The objective of this CAREER research and education plan is to study a novel ceramic ZnO nanowire interface recently identified by the PI to study the role of a nanowire interphase on the mechanical and multifunctional properties of a fiber reinforced composite. This fundamental study will develop a theory defining the translation of the properties from the nanowire interface to the macroscopic response and characterize the failure mechanism of the interface. Both experimental and theoretical analyses will be employed to study the structure-property relationships of the interface and their influence on the material?s mechanical and functional response.
The intellectual merit of this research extends beyond carbon fiber composites with potential scientific findings that can be applied to continuous and discontinuous fiber reinforced metal and ceramic matrix composites. The effort may also lead to new methods for functionally grading other interfaces such as those found in prosthetics and biological implants leading to new biologically inspired interfaces which rarely exhibit discrete boundaries between two materials of vastly different mechanical properties. Fundamental advances in the modeling of composite systems with active nanoscale inclusions in the interphase will be accomplished, resulting in future applications of this technology, ranging from self-monitoring biological implants to energy harvesting structures.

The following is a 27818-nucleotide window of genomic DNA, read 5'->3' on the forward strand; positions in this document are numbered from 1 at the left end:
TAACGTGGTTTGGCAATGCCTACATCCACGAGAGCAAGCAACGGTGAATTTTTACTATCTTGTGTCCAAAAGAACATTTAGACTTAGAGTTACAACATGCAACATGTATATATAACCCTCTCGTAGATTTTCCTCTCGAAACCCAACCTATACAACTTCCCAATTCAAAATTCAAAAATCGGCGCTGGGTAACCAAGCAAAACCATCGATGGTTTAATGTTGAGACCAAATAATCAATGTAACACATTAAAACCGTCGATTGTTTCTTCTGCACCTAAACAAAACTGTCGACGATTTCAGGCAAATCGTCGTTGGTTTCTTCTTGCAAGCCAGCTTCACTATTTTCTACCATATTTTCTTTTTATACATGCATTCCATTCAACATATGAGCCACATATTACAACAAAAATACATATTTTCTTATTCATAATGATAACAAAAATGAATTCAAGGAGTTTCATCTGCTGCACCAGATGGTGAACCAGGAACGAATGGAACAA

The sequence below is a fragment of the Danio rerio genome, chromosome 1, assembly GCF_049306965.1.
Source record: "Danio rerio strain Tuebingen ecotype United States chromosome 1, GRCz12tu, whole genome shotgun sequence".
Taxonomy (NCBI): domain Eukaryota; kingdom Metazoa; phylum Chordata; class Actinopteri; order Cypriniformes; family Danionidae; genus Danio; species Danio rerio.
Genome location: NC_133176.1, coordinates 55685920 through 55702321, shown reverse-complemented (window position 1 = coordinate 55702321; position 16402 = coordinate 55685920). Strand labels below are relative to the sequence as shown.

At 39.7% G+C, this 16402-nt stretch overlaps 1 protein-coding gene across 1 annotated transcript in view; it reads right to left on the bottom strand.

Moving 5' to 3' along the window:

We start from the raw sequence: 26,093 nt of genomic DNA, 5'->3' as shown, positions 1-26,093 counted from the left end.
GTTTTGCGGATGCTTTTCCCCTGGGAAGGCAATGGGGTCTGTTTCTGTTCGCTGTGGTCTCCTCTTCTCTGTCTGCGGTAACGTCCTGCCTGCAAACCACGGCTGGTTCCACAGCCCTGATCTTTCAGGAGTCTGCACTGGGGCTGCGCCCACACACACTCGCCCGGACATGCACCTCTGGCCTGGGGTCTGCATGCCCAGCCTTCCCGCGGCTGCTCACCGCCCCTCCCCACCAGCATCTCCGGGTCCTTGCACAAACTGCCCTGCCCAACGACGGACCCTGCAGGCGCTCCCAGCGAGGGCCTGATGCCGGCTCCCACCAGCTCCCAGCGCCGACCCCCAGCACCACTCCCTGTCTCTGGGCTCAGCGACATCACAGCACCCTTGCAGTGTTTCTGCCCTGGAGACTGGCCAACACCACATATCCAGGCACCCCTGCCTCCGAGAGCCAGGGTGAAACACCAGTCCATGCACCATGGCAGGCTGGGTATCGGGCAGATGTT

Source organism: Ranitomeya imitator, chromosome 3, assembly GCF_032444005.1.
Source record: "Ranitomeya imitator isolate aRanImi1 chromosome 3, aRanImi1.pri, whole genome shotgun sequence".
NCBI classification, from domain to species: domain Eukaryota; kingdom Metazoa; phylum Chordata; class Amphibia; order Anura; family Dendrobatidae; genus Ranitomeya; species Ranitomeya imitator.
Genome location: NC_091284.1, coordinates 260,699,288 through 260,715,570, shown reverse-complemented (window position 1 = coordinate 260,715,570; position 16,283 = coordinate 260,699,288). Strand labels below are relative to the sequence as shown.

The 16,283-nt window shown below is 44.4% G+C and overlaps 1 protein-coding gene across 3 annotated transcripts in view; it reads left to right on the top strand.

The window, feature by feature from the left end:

The educational component of this CAREER plan is designed to transfer state-of-the-art research to the classroom and enhance engineering recruitment and retention by targeting students from middle school to graduate level. A Family Engineering Night (FEN) has been planned which will incorporate ASU undergraduates from four minority student groups, a research-driven course in nano and multi-scale composites, and the continuation of a strong undergraduate research program. The purpose is to enhance recruitment and retention of engineers, including minorities and underrepresented groups, and motivate students to commit to a life-long process of learning and sustained involvement in science and engineering fields.